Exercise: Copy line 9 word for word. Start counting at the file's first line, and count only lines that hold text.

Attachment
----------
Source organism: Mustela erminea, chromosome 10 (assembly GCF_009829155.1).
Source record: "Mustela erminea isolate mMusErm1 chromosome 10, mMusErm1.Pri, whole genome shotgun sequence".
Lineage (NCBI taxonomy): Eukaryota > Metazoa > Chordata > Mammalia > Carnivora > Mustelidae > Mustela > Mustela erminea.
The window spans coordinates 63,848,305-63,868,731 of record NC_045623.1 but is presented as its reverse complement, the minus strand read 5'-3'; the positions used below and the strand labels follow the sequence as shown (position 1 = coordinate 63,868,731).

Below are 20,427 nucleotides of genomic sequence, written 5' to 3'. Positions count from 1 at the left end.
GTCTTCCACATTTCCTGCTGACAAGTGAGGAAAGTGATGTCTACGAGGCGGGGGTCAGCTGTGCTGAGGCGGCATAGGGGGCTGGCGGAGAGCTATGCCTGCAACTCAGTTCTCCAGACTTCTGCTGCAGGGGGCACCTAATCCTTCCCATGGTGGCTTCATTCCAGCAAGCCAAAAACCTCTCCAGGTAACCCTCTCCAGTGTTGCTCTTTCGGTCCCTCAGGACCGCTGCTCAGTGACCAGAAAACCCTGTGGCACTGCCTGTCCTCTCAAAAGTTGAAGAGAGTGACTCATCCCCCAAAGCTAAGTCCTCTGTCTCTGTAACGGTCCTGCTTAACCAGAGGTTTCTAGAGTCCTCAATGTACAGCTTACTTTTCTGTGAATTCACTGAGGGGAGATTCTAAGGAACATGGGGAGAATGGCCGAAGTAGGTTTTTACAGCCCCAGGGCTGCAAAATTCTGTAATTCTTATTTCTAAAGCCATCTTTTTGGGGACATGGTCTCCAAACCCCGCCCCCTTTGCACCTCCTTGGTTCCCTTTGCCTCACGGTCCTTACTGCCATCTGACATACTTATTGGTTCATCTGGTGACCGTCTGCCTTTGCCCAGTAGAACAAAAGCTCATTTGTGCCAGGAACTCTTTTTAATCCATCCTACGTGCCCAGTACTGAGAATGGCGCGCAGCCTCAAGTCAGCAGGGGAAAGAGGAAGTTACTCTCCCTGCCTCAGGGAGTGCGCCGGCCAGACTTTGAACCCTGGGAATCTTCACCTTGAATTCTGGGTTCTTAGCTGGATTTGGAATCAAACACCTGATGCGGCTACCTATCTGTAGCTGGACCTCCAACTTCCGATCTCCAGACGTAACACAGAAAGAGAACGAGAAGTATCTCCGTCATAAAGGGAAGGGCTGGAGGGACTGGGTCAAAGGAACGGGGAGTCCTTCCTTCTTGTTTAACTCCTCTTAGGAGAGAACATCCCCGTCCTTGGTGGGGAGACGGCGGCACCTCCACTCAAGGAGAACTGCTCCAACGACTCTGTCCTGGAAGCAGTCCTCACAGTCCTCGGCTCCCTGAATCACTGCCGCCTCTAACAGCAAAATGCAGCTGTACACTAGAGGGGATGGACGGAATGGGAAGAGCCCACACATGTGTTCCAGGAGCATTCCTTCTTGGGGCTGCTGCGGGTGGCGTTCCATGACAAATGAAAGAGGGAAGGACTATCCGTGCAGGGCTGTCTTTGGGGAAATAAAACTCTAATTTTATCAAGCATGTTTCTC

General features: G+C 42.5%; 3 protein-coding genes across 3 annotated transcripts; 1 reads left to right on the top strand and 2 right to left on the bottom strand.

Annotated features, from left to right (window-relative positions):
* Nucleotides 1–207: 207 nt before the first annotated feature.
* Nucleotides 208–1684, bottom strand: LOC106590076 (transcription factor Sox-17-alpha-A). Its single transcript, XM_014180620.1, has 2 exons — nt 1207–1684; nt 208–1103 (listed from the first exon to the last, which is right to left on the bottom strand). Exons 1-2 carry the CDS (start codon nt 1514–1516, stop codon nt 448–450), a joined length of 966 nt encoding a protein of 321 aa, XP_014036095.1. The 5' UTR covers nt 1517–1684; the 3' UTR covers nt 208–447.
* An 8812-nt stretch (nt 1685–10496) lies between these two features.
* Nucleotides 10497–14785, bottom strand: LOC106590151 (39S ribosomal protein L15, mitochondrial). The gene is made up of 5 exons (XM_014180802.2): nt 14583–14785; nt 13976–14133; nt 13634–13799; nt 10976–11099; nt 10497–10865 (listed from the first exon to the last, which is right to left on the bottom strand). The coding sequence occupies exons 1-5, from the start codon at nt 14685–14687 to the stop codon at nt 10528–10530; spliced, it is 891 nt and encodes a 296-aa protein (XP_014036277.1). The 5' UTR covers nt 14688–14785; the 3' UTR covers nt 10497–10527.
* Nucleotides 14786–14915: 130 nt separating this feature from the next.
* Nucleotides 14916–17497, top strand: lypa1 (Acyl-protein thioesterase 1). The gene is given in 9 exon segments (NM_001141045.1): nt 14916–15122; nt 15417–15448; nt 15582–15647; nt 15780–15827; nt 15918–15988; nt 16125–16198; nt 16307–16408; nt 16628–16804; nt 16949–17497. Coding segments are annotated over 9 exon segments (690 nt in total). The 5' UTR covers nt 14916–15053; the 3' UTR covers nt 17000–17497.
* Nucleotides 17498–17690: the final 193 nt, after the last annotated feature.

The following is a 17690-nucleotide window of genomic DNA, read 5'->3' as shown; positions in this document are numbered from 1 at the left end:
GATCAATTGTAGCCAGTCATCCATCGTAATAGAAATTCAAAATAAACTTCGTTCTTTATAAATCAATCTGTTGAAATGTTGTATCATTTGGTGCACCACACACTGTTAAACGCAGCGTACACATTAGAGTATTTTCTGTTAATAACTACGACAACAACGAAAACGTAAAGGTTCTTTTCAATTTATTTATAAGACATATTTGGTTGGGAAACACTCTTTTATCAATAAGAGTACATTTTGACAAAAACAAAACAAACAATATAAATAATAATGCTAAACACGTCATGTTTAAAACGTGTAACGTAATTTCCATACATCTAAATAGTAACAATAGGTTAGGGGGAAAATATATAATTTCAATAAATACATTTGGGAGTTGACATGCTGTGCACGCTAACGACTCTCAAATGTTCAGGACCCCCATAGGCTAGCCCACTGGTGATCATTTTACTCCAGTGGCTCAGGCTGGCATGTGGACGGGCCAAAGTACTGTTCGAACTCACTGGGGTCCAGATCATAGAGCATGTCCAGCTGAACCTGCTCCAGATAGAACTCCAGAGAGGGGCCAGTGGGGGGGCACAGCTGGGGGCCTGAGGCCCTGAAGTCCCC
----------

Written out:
* Nucleotides 1–207: 207 nt before the first annotated feature.